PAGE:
Mr Aviram said the project welcomes volunteers of all ages and physical abilities, including families with children. There are about 30 people who plan to work for three years and a floating population of about 120 others who spend two weeks to a month or more.

Project workers lead a disciplined life. They rise early and spend up to four hours a day planting trees, caring for them and working in the project’s vegetable garden. In the process, they learn about plant nursery, contour bunding, organic gardening, building and installing fences, composting and soil management. Then there are domestic chores: cooking, washing dishes, cleaning communal areas and so on.

The diet is vegan. “We don’t consume anything from animals – no milk, no honey, fish and meat, and non-violence is a major part of our project – between ourselves, between the people, towards nature, towards animals,”  said Mr Aviram. Producing non-vegan food requires lots of land and is  inconsistent with the group’s vision of greening the planet, he said.  Consuming drugs and alcohol is  also forbidden, even outside the project area.

The volunteers seemed enthusiastic, relishing the sense of being part of a significant mission and the camaraderie of the large and diverse group. The community life is vibrant, with yoga and Tai Chi classes for those interested and Friday night celebrations with music, food and movies at the main hut. Bicycles and mopeds are available for those who want to spend an evening out at Pondicherry, about 10 km away.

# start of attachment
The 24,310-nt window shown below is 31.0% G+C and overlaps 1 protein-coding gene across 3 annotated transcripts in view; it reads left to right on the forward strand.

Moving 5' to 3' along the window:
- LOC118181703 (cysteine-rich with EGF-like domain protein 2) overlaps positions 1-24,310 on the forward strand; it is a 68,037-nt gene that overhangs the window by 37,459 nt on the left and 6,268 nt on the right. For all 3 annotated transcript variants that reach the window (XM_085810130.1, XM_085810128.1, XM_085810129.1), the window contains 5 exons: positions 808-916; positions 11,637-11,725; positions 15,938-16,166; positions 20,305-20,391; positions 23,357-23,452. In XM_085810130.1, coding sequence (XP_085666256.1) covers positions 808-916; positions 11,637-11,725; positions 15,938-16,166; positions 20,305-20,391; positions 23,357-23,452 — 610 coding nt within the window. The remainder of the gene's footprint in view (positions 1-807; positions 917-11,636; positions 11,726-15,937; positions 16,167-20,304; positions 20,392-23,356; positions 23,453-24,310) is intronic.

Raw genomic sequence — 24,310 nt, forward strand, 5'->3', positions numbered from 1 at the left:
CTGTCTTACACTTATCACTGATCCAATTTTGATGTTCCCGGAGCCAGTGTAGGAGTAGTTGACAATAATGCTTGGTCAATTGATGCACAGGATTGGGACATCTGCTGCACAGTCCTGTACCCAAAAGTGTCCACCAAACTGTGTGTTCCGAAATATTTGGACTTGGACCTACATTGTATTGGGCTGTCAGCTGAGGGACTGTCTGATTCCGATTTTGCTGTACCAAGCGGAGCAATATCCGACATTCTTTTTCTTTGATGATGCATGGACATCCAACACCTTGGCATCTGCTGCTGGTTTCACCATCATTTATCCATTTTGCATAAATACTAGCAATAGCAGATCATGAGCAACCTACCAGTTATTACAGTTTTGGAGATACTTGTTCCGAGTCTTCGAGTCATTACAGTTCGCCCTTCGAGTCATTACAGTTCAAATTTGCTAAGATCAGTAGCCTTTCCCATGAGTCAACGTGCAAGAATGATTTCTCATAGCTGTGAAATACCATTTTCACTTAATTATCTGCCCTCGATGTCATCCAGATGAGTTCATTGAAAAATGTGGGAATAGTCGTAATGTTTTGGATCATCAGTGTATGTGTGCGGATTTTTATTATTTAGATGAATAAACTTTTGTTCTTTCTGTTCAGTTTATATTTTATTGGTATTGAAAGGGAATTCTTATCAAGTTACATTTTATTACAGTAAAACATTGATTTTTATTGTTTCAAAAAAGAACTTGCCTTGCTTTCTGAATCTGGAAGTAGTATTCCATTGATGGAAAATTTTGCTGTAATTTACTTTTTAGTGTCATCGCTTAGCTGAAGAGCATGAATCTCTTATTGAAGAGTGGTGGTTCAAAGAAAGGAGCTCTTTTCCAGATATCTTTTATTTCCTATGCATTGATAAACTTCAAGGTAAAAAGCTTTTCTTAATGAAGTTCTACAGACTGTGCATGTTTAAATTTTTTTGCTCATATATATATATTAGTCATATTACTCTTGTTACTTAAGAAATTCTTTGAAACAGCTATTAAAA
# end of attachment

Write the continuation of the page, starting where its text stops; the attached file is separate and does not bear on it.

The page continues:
Organic Farms

Auroville’s farming projects provide an environment-friendly alternative to the approaches of large-scale commercial agriculture as well as village farms. There are 14 such projects covering around 160 hectares of land.

Among those that take in volunteers is the Buddha Garden community farm. Set up by British-born Priya Vincent in 2000, the 5-hectare farm grows vegetables, cashews and fruit and rears chickens for egg production.  It includes a Centre for Sustainable Farming, which provides information and research services for local farmers and holds courses for visitors, students and professionals.

Ms Priya, who is in her sixties, says the problem with modern agriculture is that it views the earth as a commodity.  “The connection to nature is lost and we move to a mechanical way of farming, using more and more fertilizers and pesticides, which have a negative impact on the environment and lead to the degrading and loss of soil,” she said. “In some large farms, a computer programme tells the farmer what he has to do every day. He loses his link to nature and his ability to work with nature.”

The challenge for sustainable farms is surviving in the market place. “Government subsidies have introduced distortions that make it difficult for the farmer,” she said. “For example, free electricity and free seeds mean villagers can produce vegetables and sell them for below the real cost of production, depressing prices for the farmer. Subsidies for buying cows, for example, have resulted in many villagers buying cows and sending them out to graze. The cows invade farms and eat up the produce. The villager sells its milk at low prices because he does not pay to feed it.”

Auroville farms struggle to make it financially, she said. Many diversify into related activities such as food processing, running restaurants and holding educational programmes on farming.